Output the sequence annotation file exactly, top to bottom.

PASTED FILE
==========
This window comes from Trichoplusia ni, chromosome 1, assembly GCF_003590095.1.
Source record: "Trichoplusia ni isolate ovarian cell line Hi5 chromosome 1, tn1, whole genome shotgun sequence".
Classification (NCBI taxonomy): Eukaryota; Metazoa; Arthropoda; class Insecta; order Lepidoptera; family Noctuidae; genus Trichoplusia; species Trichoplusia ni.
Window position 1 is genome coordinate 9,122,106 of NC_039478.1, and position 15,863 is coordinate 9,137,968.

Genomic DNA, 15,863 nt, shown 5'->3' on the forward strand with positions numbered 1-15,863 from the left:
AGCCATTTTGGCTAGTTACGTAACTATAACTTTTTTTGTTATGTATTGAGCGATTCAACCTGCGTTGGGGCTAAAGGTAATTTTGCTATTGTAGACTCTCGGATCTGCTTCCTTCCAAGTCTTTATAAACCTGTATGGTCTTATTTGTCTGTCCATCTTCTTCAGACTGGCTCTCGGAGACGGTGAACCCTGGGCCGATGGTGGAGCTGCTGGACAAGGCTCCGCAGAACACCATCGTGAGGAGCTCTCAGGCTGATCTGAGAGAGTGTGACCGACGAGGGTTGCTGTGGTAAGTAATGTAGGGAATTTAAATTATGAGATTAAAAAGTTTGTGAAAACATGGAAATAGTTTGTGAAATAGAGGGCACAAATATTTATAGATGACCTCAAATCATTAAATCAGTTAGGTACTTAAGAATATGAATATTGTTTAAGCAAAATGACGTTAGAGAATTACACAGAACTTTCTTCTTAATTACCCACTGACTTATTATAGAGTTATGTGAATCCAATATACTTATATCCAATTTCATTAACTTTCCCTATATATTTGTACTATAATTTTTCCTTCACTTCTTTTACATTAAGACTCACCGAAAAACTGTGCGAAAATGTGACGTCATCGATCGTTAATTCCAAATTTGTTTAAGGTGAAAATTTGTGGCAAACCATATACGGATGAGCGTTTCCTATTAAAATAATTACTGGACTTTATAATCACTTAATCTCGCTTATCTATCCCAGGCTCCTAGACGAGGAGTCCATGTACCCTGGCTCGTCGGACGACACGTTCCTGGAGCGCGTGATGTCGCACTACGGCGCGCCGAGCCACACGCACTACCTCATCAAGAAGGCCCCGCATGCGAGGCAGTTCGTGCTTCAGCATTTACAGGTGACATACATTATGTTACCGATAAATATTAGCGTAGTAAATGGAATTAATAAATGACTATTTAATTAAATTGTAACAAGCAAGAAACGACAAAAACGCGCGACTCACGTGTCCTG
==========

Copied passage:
This window comes from Trichoplusia ni, chromosome 1, assembly GCF_003590095.1.
Source record: "Trichoplusia ni isolate ovarian cell line Hi5 chromosome 1, tn1, whole genome shotgun sequence".
Classification (NCBI taxonomy): Eukaryota; Metazoa; Arthropoda; class Insecta; order Lepidoptera; family Noctuidae; genus Trichoplusia; species Trichoplusia ni.
Window position 1 is genome coordinate 9,122,106 of NC_039478.1, and position 15,863 is coordinate 9,137,968.

Genomic DNA, 15,863 nt, shown 5'->3' on the forward strand with positions numbered 1-15,863 from the left:
AGCCATTTTGGCTAGTTACGTAACTATAACTTTTTTTGTTATGTATTGAGCGATTCAACCTGCGTTGGGGCTAAAGGTAATTTTGCTATTGTAGACTCTCGGATCTGCTTCCTTCCAAGTCTTTATAAACCTGTATGGTCTTATTTGTCTGTCCATCTTCTTCAGACTGGCTCTCGGAGACGGTGAACCCTGGGCCGATGGTGGAGCTGCTGGACAAGGCTCCGCAGAACACCATCGTGAGGAGCTCTCAGGCTGATCTGAGAGAGTGTGACCGACGAGGGTTGCTGTGGTAAGTAATGTAGGGAATTTAAATTATGAGATTAAAAAGTTTGTGAAAACATGGAAATAGTTTGTGAAATAGAGGGCACAAATATTTATAGATGACCTCAAATCATTAAATCAGTTAGGTACTTAAGAATATGAATATTGTTTAAGCAAAATGACGTTAGAGAATTACACAGAACTTTCTTCTTAATTACCCACTGACTTATTATAGAGTTATGTGAATCCAATATACTTATATCCAATTTCATTAACTTTCCCTATATATTTGTACTATAATTTTTCCTTCACTTCTTTTACATTAAGACTCACCGAAAAACTGTGCGAAAATGTGACGTCATCGATCGTTAATTCCAAATTTGTTTAAGGTGAAAATTTGTGGCAAACCATATACGGATGAGCGTTTCCTATTAAAATAATTACTGGACTTTATAATCACTTAATCTCGCTTATCTATCCCAGGCTCCTAGACGAGGAGTCCATGTACCCTGGCTCGTCGGACGACACGTTCCTGGAGCGCGTGATGTCGCACTACGGCGCGCCGAGCCACACGCACTACCTCATCAAGAAGGCCCCGCATGCGAGGCAGTTCGTGCTTCAGCATTTACAGGTGACATACATTATGTTACCGATAAATATTAGCGTAGTAAATGGAATTAATAAATGACTATTTAATTAAATTGTAACAAGCAAGAAACGACAAAAACGCGCGACTCACGTGTCCTG